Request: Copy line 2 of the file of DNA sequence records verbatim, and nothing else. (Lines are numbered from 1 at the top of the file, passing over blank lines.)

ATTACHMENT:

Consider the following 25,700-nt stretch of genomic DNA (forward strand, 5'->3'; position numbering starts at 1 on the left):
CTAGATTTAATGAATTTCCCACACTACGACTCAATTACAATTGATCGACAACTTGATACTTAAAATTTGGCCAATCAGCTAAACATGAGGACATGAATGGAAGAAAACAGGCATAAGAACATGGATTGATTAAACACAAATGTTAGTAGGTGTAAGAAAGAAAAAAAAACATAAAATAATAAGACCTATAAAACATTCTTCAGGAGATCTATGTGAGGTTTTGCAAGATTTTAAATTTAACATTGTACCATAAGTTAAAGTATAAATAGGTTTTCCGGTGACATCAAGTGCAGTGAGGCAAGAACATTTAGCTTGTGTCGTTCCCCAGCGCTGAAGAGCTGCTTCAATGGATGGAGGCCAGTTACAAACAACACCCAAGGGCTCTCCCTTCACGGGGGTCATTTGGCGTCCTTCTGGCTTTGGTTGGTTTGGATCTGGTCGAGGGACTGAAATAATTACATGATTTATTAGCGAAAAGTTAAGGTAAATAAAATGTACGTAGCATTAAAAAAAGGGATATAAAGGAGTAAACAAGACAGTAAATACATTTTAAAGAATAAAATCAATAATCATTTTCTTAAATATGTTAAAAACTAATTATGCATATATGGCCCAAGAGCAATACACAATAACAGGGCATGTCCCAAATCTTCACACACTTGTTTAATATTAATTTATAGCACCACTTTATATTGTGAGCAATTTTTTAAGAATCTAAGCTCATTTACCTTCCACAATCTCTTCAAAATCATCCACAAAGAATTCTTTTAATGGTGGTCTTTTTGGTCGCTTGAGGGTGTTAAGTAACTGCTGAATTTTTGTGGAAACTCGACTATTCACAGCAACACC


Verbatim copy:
CTAGATTTAATGAATTTCCCACACTACGACTCAATTACAATTGATCGACAACTTGATACTTAAAATTTGGCCAATCAGCTAAACATGAGGACATGAATGGAAGAAAACAGGCATAAGAACATGGATTGATTAAACACAAATGTTAGTAGGTGTAAGAAAGAAAAAAAAACATAAAATAATAAGACCTATAAAACATTCTTCAGGAGATCTATGTGAGGTTTTGCAAGATTTTAAATTTAACATTGTACCATAAGTTAAAGTATAAATAGGTTTTCCGGTGACATCAAGTGCAGTGAGGCAAGAACATTTAGCTTGTGTCGTTCCCCAGCGCTGAAGAGCTGCTTCAATGGATGGAGGCCAGTTACAAACAACACCCAAGGGCTCTCCCTTCACGGGGGTCATTTGGCGTCCTTCTGGCTTTGGTTGGTTTGGATCTGGTCGAGGGACTGAAATAATTACATGATTTATTAGCGAAAAGTTAAGGTAAATAAAATGTACGTAGCATTAAAAAAAGGGATATAAAGGAGTAAACAAGACAGTAAATACATTTTAAAGAATAAAATCAATAATCATTTTCTTAAATATGTTAAAAACTAATTATGCATATATGGCCCAAGAGCAATACACAATAACAGGGCATGTCCCAAATCTTCACACACTTGTTTAATATTAATTTATAGCACCACTTTATATTGTGAGCAATTTTTTAAGAATCTAAGCTCATTTACCTTCCACAATCTCTTCAAAATCATCCACAAAGAATTCTTTTAATGGTGGTCTTTTTGGTCGCTTGAGGGTGTTAAGTAACTGCTGAATTTTTGTGGAAACTCGACTATTCACAGCAACACC